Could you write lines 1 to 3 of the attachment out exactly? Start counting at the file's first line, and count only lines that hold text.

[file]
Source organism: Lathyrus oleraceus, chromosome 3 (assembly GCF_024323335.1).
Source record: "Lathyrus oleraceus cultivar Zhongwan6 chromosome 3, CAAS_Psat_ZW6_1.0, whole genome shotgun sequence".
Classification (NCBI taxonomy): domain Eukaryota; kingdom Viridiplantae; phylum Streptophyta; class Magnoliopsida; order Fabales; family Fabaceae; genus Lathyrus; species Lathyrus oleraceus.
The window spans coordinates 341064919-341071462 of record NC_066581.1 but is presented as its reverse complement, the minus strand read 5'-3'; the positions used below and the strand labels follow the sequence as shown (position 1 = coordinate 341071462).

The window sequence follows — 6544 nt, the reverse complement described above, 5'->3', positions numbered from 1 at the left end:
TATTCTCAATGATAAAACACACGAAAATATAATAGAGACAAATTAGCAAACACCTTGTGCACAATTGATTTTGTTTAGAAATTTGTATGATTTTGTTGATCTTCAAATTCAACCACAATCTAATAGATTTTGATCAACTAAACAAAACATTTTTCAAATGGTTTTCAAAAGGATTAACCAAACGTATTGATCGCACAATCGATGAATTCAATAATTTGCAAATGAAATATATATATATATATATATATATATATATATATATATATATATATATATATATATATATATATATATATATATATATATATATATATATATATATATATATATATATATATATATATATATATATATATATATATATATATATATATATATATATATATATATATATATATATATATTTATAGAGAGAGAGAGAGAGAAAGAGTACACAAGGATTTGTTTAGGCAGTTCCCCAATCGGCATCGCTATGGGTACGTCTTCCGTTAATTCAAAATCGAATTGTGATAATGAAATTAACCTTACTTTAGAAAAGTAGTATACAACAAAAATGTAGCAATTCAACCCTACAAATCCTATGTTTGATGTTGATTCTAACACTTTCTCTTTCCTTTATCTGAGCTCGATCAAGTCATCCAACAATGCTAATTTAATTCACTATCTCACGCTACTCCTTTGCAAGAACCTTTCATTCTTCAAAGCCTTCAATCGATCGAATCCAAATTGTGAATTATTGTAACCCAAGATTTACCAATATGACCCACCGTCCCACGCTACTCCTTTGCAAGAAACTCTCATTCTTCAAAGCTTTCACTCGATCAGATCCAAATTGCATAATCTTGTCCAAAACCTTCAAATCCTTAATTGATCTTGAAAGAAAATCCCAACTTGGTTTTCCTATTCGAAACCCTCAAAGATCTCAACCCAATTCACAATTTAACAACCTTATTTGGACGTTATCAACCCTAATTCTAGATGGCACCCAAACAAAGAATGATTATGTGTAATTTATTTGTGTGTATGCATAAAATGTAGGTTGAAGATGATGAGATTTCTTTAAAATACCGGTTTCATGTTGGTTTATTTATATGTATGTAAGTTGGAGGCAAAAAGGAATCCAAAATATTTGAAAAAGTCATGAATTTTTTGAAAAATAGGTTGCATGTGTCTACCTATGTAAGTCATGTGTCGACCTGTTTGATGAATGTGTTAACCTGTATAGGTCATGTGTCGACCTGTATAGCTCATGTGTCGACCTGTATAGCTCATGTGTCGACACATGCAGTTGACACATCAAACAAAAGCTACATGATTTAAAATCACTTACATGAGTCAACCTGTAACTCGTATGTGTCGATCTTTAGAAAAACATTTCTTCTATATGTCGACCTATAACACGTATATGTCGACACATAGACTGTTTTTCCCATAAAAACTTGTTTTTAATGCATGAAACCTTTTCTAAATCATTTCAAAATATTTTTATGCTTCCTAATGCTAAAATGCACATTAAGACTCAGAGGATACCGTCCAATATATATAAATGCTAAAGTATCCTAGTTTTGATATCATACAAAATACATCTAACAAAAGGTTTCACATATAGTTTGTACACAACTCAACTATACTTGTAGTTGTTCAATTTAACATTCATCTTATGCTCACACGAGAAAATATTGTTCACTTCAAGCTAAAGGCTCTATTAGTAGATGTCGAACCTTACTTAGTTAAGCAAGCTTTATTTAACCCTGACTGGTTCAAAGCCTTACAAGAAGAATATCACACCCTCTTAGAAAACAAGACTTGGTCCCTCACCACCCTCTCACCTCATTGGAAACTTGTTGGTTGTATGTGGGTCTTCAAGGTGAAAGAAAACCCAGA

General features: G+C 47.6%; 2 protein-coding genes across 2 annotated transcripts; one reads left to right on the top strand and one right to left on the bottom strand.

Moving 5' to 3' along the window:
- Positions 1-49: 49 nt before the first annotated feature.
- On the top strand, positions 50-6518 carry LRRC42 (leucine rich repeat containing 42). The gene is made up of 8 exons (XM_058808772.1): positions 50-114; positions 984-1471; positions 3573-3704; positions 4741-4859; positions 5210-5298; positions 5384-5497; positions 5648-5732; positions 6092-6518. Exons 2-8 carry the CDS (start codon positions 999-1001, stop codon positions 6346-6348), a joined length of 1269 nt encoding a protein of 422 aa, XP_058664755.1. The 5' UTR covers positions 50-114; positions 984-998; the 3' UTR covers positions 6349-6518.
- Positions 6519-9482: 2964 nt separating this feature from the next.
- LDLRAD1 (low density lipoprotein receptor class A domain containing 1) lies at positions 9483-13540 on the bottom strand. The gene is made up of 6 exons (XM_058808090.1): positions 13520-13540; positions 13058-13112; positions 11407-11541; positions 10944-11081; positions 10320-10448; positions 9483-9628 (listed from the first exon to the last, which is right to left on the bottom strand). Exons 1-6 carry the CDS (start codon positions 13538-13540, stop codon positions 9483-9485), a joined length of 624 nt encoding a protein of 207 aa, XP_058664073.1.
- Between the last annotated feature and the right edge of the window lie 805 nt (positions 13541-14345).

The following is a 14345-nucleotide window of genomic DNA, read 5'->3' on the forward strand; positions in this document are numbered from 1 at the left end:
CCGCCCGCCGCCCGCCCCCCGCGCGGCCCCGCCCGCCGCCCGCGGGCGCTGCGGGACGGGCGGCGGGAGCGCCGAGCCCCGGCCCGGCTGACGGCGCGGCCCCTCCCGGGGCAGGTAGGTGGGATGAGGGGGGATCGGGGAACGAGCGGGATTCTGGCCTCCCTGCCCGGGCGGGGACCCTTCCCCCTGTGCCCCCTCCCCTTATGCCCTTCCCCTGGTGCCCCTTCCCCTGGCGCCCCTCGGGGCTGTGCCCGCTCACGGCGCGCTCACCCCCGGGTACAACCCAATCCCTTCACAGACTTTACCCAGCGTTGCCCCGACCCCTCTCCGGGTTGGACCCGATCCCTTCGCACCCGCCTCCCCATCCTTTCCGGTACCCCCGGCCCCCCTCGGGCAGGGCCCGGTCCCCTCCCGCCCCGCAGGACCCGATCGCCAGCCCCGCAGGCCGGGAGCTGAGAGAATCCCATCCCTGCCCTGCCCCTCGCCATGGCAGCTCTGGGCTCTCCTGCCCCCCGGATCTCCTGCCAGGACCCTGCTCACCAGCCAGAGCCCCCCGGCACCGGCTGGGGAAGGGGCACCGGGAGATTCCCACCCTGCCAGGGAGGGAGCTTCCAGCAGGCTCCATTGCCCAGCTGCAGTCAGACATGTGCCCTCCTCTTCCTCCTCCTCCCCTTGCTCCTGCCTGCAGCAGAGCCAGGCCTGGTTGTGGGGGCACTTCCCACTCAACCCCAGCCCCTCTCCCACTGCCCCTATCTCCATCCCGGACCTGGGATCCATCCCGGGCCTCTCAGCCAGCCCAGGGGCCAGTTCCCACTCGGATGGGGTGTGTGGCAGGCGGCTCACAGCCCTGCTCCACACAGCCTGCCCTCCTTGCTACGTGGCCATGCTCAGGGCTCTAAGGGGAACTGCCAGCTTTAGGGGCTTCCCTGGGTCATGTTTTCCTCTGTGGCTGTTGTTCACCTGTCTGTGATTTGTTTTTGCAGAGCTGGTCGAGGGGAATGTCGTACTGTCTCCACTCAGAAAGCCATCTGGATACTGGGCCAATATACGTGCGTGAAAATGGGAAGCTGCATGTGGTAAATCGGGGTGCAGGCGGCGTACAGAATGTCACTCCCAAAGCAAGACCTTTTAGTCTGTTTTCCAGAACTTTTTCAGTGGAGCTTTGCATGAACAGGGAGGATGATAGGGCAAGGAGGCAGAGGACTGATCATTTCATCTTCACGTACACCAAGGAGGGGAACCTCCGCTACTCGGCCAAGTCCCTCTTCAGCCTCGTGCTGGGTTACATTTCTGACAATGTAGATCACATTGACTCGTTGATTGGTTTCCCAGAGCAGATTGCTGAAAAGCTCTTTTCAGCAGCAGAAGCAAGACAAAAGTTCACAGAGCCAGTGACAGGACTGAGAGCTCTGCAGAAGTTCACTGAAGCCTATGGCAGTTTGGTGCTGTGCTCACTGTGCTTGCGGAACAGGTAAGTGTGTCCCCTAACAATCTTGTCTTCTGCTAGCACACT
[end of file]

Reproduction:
Source organism: Lathyrus oleraceus, chromosome 3 (assembly GCF_024323335.1).
Source record: "Lathyrus oleraceus cultivar Zhongwan6 chromosome 3, CAAS_Psat_ZW6_1.0, whole genome shotgun sequence".
Classification (NCBI taxonomy): domain Eukaryota; kingdom Viridiplantae; phylum Streptophyta; class Magnoliopsida; order Fabales; family Fabaceae; genus Lathyrus; species Lathyrus oleraceus.